Turkish President Recep Tayyip Erdogan announced on Sunday that Turkey was preparing to intervene in two Kurdish-held areas of northern Syria.
At a meeting with editors of Turkish newspapers in Istanbul, Erdogan said that Turkey would enter Tel Abyad, in north central Syria, and Tel Rifat, in north eastern Syria.
He referred to the areas as a “terrorist belt” and said that the forthcoming Turkish operation would transform them into a “security belt”.
Tel Abyad and Tel Rifat are both Arab-majority towns but are currently controlled by Kurdish-led Syrian Democratic Forces (SDF). The main component of the SDF are the People’s Protection Units, known as the YPG.
Turkey accuses the YPG of having ties to the Kurdistan Workers’ Party (PKK), a militant group which has been fighting to establish a separate Kurdish entity in southeastern Turkey since 1978.
In 2018, Turkey launched a military operation to drive out the YPG from the Kurdish-majority area of Afrin on the Syrian-Turkish border.
Afrin is now controlled by the so-called “Syrian National Army”, a Syrian rebel group allied with Turkey. Many of Afrin’s Kurdish inhabitants have fled while refugees from other parts of Syria have settled there.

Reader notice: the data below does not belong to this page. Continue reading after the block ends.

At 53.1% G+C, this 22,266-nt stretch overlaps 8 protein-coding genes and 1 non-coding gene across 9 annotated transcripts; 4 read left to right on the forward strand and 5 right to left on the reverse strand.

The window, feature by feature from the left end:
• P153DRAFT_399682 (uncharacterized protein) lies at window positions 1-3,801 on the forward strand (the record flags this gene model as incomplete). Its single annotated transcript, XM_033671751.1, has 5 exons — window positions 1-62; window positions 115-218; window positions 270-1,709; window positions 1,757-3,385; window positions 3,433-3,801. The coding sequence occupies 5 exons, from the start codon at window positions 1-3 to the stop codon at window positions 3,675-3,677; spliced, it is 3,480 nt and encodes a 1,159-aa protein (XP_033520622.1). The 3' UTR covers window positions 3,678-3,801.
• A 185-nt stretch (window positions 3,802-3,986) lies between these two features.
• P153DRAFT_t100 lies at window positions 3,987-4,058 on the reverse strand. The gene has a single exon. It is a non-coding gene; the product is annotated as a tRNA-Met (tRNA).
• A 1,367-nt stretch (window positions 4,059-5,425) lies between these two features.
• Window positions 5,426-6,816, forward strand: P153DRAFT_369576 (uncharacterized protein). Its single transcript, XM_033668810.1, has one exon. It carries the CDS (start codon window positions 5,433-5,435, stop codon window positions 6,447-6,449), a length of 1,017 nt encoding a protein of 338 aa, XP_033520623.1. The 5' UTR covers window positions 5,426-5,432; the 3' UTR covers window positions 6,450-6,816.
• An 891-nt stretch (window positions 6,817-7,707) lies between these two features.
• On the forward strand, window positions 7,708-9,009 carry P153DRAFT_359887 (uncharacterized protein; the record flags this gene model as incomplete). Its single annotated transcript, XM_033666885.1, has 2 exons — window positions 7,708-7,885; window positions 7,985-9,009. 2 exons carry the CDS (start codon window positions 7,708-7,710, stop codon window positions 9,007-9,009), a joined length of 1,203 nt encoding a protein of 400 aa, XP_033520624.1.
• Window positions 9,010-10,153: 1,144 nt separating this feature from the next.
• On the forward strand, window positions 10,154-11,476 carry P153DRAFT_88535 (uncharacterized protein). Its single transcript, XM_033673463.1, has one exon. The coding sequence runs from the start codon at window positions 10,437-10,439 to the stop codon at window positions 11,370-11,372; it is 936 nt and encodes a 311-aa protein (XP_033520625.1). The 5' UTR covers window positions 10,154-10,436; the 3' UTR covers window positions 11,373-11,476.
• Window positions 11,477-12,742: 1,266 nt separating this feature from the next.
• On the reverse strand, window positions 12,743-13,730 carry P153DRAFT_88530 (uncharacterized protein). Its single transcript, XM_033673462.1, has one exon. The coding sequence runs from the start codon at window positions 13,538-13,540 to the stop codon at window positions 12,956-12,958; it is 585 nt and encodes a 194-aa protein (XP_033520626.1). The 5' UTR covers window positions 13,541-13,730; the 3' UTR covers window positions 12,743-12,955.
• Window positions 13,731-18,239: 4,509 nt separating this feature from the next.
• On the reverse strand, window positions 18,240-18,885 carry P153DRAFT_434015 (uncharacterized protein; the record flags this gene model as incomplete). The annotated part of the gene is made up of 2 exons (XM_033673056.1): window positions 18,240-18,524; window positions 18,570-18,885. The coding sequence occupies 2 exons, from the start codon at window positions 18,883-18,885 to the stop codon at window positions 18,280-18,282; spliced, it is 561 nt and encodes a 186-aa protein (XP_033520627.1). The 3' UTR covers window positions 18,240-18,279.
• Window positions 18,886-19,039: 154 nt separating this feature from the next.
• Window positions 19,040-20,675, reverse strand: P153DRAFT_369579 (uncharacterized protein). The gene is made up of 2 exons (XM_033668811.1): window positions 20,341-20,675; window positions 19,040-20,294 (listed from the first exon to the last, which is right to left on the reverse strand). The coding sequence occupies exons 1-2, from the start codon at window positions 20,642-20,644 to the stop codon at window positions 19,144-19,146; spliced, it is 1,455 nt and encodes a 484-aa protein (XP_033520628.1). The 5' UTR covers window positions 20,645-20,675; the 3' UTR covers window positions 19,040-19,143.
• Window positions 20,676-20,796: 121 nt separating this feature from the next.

Amnesty International has accused the Turkish-allied Syrian rebels in the area of serious human rights violations.
Erdogan said that he had received agreement from the leaders of Russia, Germany, and the United States for the Turkish intervention.
When the YPG captured Tal Abyad from IS in 2015, many of its Arab inhabitants were forced out and have not been able to return. Erdogan said Turkey would build houses in Tal Abyad and Tel Rifat for Syrians who are currently refugees in Turkey.
He also said the new Turkish “security belt” would extend 30-40 kilometres from the Syrian-Turkish border.
Erdogan also said the US had not fulfilled its obligations to expel “terrorists” from Manbij, another Syrian Arab-majority city controlled by the SDF, under a 2018 US-Turkish agreement, adding that “our current goal is to purify this area from terrorism as soon as possible”.
Turkey and the US are allies in NATO, but the US has also backed the SDF, seeing them as partners in the fight against IS.
Erdogan also criticized the current assault by the Syrian regime and Russia on rebel-held Idlib province, which has killed over 600 civilians and displaced more than 330,000, saying that it was not extremists who had been harmed in the assault but civilians.
He called on Russia to return to the September 2018 Sochi agreement, which established a “de-escalation zone” in Idlib province
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